These days, it seems a sequel or reboot of a prior hit movie is released seemingly every week. In most cases, the filmmakers involved are so cynical about the product they’re pushing that they fully expect audiences to accept the rehashes unquestioningly.
While this weekend’s “22 Jump Street” seems like yet another example of this disheartening trend, it’s actually the rare sequel to acknowledge that it’s a retread and flip that admission into something that, while often raunchy and absolutely only for adults, is also clever and pretty entertaining. The key here is clearly the talent involved, both in front of and behind the camera, as both “22” and its predecessor – 2012’s hit “21 Jump Street,” itself a reinvention of a nearly-forgotten ‘80s cop show on the Fox TV network – feature two-time Academy Award nominee Jonah Hill in the lead role of Schmidt alongside one of the hottest stars in the business, Channing Tatum, as Jenko.
More importantly, the direction in both films comes from the duo of Phil Lord and Christopher Miller, who have also brought the highly acclaimed animated hits “Cloudy With a Chance of Meatballs” and “The Lego Movie” to the screen. With two lead actors capable of doing much more than a formula picture and two directors who have upped the game on smart writing in their kids’ films, chances were good for “22” to up the game as well, and thankfully it has.
Don’t get me wrong, the main plot is simple and often stupid. In both films, Hill and Tatum play cops who are sent back to school on undercover assignments to stop illegal drugs from reaching student populations.
In “21,” they went to high school, with the pudgy Schmidt becoming improbably popular with a newer, more sensitive generation of students and Jenko comically perplexed by the fact his jock personality isn’t in vogue anymore. The result was a hilarious spoof on high school movies and stereotypes, male bonding and macho cop behavior, and in “22” they achieve much of the same by sending the guys to college, pretending to be brothers sharing a dorm room.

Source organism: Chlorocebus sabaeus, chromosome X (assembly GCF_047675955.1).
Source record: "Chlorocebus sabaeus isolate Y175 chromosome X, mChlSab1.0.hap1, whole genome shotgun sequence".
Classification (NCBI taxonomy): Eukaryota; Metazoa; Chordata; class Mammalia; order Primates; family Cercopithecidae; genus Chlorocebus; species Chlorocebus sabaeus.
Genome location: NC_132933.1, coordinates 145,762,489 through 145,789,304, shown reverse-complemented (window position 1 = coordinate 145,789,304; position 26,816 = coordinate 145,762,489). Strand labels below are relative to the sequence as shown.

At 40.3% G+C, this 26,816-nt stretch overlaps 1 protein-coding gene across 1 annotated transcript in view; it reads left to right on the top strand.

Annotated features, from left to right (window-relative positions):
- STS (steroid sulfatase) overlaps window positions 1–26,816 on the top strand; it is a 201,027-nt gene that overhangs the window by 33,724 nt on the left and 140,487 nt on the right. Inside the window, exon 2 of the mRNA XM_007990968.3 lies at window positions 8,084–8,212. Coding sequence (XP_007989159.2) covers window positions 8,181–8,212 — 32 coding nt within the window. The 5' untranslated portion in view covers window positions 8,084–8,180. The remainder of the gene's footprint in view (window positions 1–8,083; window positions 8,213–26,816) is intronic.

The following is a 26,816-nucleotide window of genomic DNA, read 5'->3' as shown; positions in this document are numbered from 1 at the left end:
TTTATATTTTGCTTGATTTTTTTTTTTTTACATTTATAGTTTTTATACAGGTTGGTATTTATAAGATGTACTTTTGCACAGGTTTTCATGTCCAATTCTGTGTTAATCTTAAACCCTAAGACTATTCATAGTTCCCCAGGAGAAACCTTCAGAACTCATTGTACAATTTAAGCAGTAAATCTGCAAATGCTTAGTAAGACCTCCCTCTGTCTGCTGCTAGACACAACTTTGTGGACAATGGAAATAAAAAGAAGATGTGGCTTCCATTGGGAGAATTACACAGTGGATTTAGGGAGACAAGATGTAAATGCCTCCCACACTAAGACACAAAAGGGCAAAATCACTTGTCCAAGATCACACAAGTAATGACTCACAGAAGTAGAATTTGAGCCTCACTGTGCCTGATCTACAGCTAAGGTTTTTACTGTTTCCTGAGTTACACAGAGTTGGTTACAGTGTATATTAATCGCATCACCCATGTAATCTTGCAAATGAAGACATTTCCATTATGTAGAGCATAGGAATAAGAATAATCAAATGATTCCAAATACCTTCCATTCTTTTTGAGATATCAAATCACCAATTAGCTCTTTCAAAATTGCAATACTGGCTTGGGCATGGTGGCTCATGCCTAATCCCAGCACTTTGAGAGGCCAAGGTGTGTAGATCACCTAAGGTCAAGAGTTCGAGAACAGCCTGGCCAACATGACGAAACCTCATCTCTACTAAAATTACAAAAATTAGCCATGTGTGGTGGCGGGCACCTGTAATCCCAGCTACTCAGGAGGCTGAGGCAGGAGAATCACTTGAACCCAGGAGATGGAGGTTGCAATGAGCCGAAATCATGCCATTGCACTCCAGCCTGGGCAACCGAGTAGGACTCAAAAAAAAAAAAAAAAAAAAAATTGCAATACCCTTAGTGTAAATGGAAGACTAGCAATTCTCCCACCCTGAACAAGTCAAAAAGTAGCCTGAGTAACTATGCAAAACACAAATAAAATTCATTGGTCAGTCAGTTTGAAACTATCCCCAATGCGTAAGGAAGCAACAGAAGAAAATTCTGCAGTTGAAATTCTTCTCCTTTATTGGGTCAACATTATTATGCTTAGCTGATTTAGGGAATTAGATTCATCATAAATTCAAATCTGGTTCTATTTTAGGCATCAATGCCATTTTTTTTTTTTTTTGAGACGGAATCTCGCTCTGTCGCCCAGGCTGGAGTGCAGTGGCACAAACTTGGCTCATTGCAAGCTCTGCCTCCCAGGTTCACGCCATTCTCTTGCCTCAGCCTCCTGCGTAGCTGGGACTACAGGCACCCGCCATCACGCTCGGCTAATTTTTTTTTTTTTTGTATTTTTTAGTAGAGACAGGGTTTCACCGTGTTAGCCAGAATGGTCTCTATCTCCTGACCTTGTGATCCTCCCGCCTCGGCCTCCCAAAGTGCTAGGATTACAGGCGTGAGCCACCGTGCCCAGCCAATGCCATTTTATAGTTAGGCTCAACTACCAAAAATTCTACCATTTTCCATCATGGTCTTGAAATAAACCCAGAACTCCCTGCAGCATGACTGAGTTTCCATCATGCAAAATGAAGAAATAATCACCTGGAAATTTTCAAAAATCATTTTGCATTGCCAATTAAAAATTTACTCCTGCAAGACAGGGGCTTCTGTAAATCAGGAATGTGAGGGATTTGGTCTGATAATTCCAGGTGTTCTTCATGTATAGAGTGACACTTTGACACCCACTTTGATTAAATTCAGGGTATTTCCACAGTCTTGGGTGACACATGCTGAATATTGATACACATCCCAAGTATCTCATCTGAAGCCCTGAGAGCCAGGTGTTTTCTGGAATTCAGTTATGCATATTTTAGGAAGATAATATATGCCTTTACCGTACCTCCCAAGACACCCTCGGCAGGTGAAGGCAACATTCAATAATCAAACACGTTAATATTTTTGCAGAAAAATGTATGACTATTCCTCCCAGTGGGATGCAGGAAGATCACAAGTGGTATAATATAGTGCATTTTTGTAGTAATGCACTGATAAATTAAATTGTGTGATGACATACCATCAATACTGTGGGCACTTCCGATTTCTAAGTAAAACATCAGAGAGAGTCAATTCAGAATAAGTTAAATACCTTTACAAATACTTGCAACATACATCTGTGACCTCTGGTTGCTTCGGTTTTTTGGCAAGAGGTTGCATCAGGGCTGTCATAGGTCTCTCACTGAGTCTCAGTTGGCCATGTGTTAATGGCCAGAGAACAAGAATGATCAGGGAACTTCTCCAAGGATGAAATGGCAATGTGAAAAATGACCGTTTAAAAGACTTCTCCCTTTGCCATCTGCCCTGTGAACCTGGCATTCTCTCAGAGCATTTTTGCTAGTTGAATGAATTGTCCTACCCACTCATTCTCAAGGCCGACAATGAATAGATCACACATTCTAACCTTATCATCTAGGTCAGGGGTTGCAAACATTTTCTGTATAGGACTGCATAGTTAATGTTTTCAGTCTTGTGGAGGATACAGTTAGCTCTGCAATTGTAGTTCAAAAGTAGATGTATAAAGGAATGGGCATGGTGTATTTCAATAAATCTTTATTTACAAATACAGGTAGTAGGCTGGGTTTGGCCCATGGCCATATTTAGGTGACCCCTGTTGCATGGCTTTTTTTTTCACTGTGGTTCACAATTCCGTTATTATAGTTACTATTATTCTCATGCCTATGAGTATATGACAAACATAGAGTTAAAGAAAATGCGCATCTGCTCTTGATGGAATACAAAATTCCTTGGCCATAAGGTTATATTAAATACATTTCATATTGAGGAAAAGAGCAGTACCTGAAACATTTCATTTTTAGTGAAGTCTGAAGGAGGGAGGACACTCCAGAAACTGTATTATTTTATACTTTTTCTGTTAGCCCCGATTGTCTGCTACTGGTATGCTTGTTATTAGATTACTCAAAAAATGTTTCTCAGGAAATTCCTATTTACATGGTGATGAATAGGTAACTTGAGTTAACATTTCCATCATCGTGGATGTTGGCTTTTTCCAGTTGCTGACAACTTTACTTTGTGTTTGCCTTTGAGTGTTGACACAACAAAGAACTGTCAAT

In “22,” the college shenanigans flip things upside down for the guys, as Schmidt is stuck hanging out with social-loser artists and Jenko becomes a star football player for the college. But Schmidt also finds himself happily pursuing a relationship with an African-American student which starts as a one-night stand but quickly turns to something genuine – the only problem is, Schmidt doesn’t realize that his new lover is the daughter of his police chief (played with hilarious menace by Ice Cube), leading to all manner of problems.
The key to the “Jump Street” movies being hugely entertaining (well, to those who like buddy-cop comedies with a brain) lies not in their ultra-simple core criminal plots. Rather, it’s in brilliantly deconstructing and poking sharply pointed fun at the homoerotic tendencies lurking beneath nearly every buddy-cop TV show and movie ever made. Whenever the guys have a disagreement or decide to split their case work in two different directions, the scenes have an undertone of romantic breakups that makes for priceless comedy.
Most of the time, this is goofy (albeit profane) fun, and nothing that adults with a broad sense of humor can’t handle. It’s not pushing a “gay agenda” either, but having surprisingly un-PC fun with the feminization of men in so much of today’s popular culture, whether in sports or cop movies. There is only one scene in the movie itself and a brief post-credits moment at the tail end that cross the line into being truly offensive, as the cops go to get advice from the first movie’s villain and are subjected to hearing him brag about his bizarre sexual relationship with his cellmate.
Even these moments are a small percentage of the overall movie, which is mostly rated R for profanities (of which there’s a lot - seemingly over 200 "s" and "f" words - throughout the movie, though mostly they blend into the background of the comic mayhem), comic violence, along with some college-age drunkenness and a scene that has goofy fun with the guys having good and bad “trips” when they are slipped the illegal drug they are charged with stopping. There is also a quick scene in which the police chief explains the difference between the abandoned Korean church they headquartered in in “21” and the Vietnamese church they’re ensconsed in now, where Ice Cube’s character pokes relatively innocent wisecracks at the differences in the Jesus statues. The Jesus statue appears very briefly dancing in the drug trip the guys have, as well.
Overall, this is one sequel that adds up as a movie adult viewers who are not easily offended by foul language can expect a “23” and a “24” from, and not be afraid to join in on the fun.